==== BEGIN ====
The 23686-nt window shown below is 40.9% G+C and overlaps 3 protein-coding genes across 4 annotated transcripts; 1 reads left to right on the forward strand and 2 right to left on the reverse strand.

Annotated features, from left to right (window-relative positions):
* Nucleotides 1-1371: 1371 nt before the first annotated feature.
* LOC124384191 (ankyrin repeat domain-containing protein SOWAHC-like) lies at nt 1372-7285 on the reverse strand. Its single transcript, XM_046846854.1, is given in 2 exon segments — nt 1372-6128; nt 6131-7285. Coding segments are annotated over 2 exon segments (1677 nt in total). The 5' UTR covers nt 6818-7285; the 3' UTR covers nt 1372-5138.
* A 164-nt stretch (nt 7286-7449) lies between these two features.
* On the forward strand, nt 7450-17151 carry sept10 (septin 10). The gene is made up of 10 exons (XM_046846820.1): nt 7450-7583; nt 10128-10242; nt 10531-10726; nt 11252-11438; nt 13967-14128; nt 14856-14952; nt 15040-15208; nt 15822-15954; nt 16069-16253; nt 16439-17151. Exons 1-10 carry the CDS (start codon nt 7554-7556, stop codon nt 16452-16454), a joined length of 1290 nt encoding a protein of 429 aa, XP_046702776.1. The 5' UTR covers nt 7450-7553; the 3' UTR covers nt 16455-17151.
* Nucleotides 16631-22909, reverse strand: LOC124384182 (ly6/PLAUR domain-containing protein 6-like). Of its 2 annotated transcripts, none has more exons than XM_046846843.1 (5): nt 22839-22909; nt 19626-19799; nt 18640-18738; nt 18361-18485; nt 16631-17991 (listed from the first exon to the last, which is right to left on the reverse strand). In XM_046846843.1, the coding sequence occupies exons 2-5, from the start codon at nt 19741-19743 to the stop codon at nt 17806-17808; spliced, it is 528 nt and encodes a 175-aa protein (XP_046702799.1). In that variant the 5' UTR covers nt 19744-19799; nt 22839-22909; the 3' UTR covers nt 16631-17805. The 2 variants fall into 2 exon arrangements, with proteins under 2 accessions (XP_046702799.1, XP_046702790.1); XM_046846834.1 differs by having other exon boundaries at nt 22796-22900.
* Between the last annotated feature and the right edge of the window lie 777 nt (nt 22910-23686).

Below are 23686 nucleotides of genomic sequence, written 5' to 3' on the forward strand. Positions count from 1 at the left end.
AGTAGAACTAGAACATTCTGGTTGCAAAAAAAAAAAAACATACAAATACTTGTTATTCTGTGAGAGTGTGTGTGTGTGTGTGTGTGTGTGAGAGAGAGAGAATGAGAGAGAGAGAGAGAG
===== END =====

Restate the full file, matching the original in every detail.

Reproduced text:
The 23686-nt window shown below is 40.9% G+C and overlaps 3 protein-coding genes across 4 annotated transcripts; 1 reads left to right on the forward strand and 2 right to left on the reverse strand.

Annotated features, from left to right (window-relative positions):
* Nucleotides 1-1371: 1371 nt before the first annotated feature.
* LOC124384191 (ankyrin repeat domain-containing protein SOWAHC-like) lies at nt 1372-7285 on the reverse strand. Its single transcript, XM_046846854.1, is given in 2 exon segments — nt 1372-6128; nt 6131-7285. Coding segments are annotated over 2 exon segments (1677 nt in total). The 5' UTR covers nt 6818-7285; the 3' UTR covers nt 1372-5138.
* A 164-nt stretch (nt 7286-7449) lies between these two features.
* On the forward strand, nt 7450-17151 carry sept10 (septin 10). The gene is made up of 10 exons (XM_046846820.1): nt 7450-7583; nt 10128-10242; nt 10531-10726; nt 11252-11438; nt 13967-14128; nt 14856-14952; nt 15040-15208; nt 15822-15954; nt 16069-16253; nt 16439-17151. Exons 1-10 carry the CDS (start codon nt 7554-7556, stop codon nt 16452-16454), a joined length of 1290 nt encoding a protein of 429 aa, XP_046702776.1. The 5' UTR covers nt 7450-7553; the 3' UTR covers nt 16455-17151.
* Nucleotides 16631-22909, reverse strand: LOC124384182 (ly6/PLAUR domain-containing protein 6-like). Of its 2 annotated transcripts, none has more exons than XM_046846843.1 (5): nt 22839-22909; nt 19626-19799; nt 18640-18738; nt 18361-18485; nt 16631-17991 (listed from the first exon to the last, which is right to left on the reverse strand). In XM_046846843.1, the coding sequence occupies exons 2-5, from the start codon at nt 19741-19743 to the stop codon at nt 17806-17808; spliced, it is 528 nt and encodes a 175-aa protein (XP_046702799.1). In that variant the 5' UTR covers nt 19744-19799; nt 22839-22909; the 3' UTR covers nt 16631-17805. The 2 variants fall into 2 exon arrangements, with proteins under 2 accessions (XP_046702799.1, XP_046702790.1); XM_046846834.1 differs by having other exon boundaries at nt 22796-22900.
* Between the last annotated feature and the right edge of the window lie 777 nt (nt 22910-23686).

Below are 23686 nucleotides of genomic sequence, written 5' to 3' on the forward strand. Positions count from 1 at the left end.
AGTAGAACTAGAACATTCTGGTTGCAAAAAAAAAAAAACATACAAATACTTGTTATTCTGTGAGAGTGTGTGTGTGTGTGTGTGTGTGTGAGAGAGAGAGAATGAGAGAGAGAGAGAGAG